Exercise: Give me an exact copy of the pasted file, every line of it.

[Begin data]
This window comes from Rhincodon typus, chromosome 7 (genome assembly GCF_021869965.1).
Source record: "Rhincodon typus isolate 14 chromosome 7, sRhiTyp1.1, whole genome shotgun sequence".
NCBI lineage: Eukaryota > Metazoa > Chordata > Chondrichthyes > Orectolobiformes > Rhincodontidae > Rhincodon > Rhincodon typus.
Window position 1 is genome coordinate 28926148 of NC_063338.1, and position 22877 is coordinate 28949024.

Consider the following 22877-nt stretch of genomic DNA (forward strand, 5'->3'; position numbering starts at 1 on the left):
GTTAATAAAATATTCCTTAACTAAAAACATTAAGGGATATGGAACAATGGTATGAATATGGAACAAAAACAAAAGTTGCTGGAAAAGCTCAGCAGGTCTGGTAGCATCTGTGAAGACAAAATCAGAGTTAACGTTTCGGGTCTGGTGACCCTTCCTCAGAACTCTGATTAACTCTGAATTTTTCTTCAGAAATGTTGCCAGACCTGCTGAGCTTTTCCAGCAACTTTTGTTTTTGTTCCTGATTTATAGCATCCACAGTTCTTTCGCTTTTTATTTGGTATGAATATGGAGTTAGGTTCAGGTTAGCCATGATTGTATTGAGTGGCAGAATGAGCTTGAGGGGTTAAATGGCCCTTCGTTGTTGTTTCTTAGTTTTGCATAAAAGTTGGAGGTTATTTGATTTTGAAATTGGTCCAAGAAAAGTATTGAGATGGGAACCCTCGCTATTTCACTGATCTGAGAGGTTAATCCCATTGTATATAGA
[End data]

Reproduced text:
This window comes from Rhincodon typus, chromosome 7 (genome assembly GCF_021869965.1).
Source record: "Rhincodon typus isolate 14 chromosome 7, sRhiTyp1.1, whole genome shotgun sequence".
NCBI lineage: Eukaryota > Metazoa > Chordata > Chondrichthyes > Orectolobiformes > Rhincodontidae > Rhincodon > Rhincodon typus.
Window position 1 is genome coordinate 28926148 of NC_063338.1, and position 22877 is coordinate 28949024.

Consider the following 22877-nt stretch of genomic DNA (forward strand, 5'->3'; position numbering starts at 1 on the left):
GTTAATAAAATATTCCTTAACTAAAAACATTAAGGGATATGGAACAATGGTATGAATATGGAACAAAAACAAAAGTTGCTGGAAAAGCTCAGCAGGTCTGGTAGCATCTGTGAAGACAAAATCAGAGTTAACGTTTCGGGTCTGGTGACCCTTCCTCAGAACTCTGATTAACTCTGAATTTTTCTTCAGAAATGTTGCCAGACCTGCTGAGCTTTTCCAGCAACTTTTGTTTTTGTTCCTGATTTATAGCATCCACAGTTCTTTCGCTTTTTATTTGGTATGAATATGGAGTTAGGTTCAGGTTAGCCATGATTGTATTGAGTGGCAGAATGAGCTTGAGGGGTTAAATGGCCCTTCGTTGTTGTTTCTTAGTTTTGCATAAAAGTTGGAGGTTATTTGATTTTGAAATTGGTCCAAGAAAAGTATTGAGATGGGAACCCTCGCTATTTCACTGATCTGAGAGGTTAATCCCATTGTATATAGA